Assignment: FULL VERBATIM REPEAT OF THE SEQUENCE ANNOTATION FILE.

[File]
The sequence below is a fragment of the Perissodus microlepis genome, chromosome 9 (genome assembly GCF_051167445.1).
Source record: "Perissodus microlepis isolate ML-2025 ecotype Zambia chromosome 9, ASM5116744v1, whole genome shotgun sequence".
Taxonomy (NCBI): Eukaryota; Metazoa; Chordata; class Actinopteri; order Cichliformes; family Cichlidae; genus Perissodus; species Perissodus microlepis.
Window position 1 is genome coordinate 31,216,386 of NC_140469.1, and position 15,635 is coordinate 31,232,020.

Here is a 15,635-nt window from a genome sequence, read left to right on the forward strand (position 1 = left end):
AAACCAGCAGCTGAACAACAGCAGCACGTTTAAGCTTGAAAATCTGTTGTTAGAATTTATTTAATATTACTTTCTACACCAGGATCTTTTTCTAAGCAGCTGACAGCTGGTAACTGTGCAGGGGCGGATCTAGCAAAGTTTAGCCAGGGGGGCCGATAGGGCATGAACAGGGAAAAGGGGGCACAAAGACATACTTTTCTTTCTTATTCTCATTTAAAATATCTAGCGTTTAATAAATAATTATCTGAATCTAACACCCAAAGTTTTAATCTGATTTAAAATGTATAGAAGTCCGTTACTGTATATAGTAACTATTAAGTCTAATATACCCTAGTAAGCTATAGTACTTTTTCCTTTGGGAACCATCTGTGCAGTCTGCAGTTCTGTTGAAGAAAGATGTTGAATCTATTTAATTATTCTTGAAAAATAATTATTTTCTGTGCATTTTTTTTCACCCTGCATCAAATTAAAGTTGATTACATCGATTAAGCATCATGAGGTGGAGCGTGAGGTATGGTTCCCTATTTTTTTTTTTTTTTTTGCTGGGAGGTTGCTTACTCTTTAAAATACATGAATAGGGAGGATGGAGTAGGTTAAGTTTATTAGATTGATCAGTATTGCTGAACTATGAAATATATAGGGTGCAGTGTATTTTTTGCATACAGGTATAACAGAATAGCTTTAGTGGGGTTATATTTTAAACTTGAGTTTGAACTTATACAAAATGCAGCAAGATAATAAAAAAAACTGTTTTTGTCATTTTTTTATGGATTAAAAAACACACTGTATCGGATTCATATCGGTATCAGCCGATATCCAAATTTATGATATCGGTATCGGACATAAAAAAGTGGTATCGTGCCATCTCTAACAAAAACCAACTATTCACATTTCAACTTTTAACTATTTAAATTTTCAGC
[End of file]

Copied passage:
The sequence below is a fragment of the Perissodus microlepis genome, chromosome 9 (genome assembly GCF_051167445.1).
Source record: "Perissodus microlepis isolate ML-2025 ecotype Zambia chromosome 9, ASM5116744v1, whole genome shotgun sequence".
Taxonomy (NCBI): Eukaryota; Metazoa; Chordata; class Actinopteri; order Cichliformes; family Cichlidae; genus Perissodus; species Perissodus microlepis.
Window position 1 is genome coordinate 31,216,386 of NC_140469.1, and position 15,635 is coordinate 31,232,020.

Here is a 15,635-nt window from a genome sequence, read left to right on the forward strand (position 1 = left end):
AAACCAGCAGCTGAACAACAGCAGCACGTTTAAGCTTGAAAATCTGTTGTTAGAATTTATTTAATATTACTTTCTACACCAGGATCTTTTTCTAAGCAGCTGACAGCTGGTAACTGTGCAGGGGCGGATCTAGCAAAGTTTAGCCAGGGGGGCCGATAGGGCATGAACAGGGAAAAGGGGGCACAAAGACATACTTTTCTTTCTTATTCTCATTTAAAATATCTAGCGTTTAATAAATAATTATCTGAATCTAACACCCAAAGTTTTAATCTGATTTAAAATGTATAGAAGTCCGTTACTGTATATAGTAACTATTAAGTCTAATATACCCTAGTAAGCTATAGTACTTTTTCCTTTGGGAACCATCTGTGCAGTCTGCAGTTCTGTTGAAGAAAGATGTTGAATCTATTTAATTATTCTTGAAAAATAATTATTTTCTGTGCATTTTTTTTCACCCTGCATCAAATTAAAGTTGATTACATCGATTAAGCATCATGAGGTGGAGCGTGAGGTATGGTTCCCTATTTTTTTTTTTTTTTTTGCTGGGAGGTTGCTTACTCTTTAAAATACATGAATAGGGAGGATGGAGTAGGTTAAGTTTATTAGATTGATCAGTATTGCTGAACTATGAAATATATAGGGTGCAGTGTATTTTTTGCATACAGGTATAACAGAATAGCTTTAGTGGGGTTATATTTTAAACTTGAGTTTGAACTTATACAAAATGCAGCAAGATAATAAAAAAAACTGTTTTTGTCATTTTTTTATGGATTAAAAAACACACTGTATCGGATTCATATCGGTATCAGCCGATATCCAAATTTATGATATCGGTATCGGACATAAAAAAGTGGTATCGTGCCATCTCTAACAAAAACCAACTATTCACATTTCAACTTTTAACTATTTAAATTTTCAGC